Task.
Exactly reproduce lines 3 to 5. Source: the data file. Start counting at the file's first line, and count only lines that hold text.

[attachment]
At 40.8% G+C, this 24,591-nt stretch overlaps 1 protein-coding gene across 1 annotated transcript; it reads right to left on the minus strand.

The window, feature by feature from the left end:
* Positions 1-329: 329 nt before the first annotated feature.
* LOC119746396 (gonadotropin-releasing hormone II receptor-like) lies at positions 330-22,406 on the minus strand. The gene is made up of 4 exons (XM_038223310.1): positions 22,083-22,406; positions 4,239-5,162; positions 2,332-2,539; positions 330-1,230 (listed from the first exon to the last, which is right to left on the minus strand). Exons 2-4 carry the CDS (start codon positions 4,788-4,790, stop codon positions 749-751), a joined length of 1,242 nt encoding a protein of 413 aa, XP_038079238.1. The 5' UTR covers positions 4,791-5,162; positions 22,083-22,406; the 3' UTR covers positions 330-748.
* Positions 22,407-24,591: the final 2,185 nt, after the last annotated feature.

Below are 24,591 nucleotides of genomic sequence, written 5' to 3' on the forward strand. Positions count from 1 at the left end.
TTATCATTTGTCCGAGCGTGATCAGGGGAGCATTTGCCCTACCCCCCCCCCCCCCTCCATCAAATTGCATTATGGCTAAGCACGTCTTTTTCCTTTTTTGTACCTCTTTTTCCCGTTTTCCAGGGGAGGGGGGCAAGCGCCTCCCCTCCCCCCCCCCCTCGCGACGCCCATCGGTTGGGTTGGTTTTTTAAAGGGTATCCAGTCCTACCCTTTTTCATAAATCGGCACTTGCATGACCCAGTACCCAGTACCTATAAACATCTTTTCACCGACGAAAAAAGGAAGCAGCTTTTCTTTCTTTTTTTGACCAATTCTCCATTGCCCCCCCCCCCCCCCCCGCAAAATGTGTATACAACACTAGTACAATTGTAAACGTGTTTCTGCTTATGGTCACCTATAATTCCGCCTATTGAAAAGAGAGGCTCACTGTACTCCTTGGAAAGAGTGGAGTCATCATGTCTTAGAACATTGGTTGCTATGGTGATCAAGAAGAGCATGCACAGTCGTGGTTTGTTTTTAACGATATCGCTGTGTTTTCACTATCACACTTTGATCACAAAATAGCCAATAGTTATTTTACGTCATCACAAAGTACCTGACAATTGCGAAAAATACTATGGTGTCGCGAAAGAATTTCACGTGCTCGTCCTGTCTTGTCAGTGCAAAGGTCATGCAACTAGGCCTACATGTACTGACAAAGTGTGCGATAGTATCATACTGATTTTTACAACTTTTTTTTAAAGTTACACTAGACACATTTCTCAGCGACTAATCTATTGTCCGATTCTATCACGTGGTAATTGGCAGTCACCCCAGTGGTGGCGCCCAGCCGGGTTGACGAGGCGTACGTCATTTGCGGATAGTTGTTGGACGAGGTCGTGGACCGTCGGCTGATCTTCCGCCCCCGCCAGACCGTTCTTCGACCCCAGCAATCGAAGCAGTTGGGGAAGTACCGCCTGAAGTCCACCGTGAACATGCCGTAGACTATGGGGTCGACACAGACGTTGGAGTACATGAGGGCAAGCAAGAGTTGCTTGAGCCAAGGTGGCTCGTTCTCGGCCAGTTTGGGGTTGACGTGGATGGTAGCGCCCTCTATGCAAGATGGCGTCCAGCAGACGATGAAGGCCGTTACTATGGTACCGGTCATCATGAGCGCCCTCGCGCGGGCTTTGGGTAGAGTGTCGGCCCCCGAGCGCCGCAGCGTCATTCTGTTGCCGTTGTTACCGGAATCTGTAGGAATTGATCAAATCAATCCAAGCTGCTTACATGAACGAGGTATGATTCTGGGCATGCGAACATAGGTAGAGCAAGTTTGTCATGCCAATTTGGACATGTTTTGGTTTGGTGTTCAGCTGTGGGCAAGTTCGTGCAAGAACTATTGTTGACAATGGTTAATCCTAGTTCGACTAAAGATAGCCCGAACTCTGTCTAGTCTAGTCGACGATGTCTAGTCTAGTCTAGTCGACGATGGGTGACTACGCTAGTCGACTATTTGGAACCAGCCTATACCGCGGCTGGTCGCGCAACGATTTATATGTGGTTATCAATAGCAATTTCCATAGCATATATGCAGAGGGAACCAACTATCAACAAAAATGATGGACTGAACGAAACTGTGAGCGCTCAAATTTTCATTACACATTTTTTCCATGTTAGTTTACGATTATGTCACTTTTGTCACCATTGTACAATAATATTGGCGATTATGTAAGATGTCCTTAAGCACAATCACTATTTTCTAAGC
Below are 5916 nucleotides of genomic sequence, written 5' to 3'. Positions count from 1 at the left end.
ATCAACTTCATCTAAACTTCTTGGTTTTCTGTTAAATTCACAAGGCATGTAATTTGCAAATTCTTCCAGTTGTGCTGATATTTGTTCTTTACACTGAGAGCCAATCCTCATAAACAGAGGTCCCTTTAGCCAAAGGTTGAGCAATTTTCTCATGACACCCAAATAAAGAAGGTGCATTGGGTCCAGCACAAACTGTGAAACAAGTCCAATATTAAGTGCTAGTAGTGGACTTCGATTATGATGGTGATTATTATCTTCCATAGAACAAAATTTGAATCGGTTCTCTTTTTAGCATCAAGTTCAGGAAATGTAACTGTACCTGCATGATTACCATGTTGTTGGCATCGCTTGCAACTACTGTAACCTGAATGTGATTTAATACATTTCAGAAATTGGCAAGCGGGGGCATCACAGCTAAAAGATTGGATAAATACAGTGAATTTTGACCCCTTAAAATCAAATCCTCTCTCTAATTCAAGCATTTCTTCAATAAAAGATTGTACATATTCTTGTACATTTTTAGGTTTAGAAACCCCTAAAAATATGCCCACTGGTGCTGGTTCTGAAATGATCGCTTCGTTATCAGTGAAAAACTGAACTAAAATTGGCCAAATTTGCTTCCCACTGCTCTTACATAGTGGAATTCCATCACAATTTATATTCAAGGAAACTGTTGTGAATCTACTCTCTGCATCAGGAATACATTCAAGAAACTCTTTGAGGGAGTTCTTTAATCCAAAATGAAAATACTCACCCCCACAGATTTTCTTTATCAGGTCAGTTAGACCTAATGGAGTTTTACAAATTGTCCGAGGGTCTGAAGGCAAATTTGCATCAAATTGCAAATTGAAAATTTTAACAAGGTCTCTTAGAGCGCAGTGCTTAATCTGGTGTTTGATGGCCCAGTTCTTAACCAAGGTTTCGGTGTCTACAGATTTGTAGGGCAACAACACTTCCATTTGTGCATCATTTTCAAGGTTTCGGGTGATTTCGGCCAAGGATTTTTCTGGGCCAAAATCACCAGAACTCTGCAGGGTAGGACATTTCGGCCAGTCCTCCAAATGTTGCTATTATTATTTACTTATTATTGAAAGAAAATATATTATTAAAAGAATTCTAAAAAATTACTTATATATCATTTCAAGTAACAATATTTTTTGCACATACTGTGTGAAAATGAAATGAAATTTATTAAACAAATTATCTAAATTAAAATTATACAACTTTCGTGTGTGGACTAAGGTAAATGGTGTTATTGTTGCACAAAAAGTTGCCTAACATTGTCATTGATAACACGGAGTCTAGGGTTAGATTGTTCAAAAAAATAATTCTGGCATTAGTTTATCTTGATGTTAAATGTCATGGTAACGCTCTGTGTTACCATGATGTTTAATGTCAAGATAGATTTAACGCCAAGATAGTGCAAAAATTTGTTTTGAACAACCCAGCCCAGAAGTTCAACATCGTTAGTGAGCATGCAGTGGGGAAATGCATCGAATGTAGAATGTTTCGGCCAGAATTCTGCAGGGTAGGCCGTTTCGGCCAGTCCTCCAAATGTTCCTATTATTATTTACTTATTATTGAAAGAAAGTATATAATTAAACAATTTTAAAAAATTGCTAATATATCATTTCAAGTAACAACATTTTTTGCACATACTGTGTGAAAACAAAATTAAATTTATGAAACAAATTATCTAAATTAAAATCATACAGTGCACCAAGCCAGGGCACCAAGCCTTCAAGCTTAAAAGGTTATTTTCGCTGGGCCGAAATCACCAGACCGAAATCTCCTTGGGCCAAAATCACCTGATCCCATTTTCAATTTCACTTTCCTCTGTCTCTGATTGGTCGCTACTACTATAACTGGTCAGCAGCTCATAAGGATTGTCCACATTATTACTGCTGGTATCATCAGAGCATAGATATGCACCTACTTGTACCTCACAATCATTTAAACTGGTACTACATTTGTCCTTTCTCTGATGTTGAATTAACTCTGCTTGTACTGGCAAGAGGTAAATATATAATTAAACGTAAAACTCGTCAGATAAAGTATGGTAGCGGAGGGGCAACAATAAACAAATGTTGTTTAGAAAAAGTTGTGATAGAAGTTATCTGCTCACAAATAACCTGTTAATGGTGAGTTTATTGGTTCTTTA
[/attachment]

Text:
* Positions 1-329: 329 nt before the first annotated feature.
* LOC119746396 (gonadotropin-releasing hormone II receptor-like) lies at positions 330-22,406 on the minus strand. The gene is made up of 4 exons (XM_038223310.1): positions 22,083-22,406; positions 4,239-5,162; positions 2,332-2,539; positions 330-1,230 (listed from the first exon to the last, which is right to left on the minus strand). Exons 2-4 carry the CDS (start codon positions 4,788-4,790, stop codon positions 749-751), a joined length of 1,242 nt encoding a protein of 413 aa, XP_038079238.1. The 5' UTR covers positions 4,791-5,162; positions 22,083-22,406; the 3' UTR covers positions 330-748.
* Positions 22,407-24,591: the final 2,185 nt, after the last annotated feature.